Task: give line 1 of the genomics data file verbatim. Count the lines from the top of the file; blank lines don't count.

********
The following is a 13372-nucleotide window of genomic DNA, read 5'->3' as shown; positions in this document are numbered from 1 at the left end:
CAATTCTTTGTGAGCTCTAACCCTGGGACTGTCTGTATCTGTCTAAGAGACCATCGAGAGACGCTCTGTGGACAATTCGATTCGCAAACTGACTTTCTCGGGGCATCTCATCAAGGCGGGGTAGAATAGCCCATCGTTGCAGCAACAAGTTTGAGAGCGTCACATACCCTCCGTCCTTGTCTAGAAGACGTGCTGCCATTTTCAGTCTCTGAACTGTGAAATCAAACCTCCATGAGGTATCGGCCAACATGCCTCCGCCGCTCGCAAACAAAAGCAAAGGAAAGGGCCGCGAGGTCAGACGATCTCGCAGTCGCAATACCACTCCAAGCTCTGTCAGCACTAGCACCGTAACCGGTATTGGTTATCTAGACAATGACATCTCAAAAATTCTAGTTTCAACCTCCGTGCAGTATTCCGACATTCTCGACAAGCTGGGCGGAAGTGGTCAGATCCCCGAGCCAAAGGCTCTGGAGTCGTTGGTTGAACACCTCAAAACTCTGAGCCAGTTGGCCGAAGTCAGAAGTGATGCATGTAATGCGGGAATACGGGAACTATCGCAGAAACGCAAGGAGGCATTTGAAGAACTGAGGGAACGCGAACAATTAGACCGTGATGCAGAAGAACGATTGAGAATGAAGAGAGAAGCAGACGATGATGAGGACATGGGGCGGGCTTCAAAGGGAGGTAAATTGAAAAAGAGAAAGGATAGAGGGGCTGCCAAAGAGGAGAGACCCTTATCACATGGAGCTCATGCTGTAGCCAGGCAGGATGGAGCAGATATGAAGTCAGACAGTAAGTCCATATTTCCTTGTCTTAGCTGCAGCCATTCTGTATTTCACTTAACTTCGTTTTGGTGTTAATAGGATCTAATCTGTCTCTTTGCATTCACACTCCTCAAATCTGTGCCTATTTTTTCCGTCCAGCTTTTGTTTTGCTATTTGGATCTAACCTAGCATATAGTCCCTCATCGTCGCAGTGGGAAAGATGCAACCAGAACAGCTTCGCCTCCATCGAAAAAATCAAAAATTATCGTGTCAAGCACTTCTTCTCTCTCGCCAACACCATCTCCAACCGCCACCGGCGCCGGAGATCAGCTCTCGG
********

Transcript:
The following is a 13372-nucleotide window of genomic DNA, read 5'->3' as shown; positions in this document are numbered from 1 at the left end: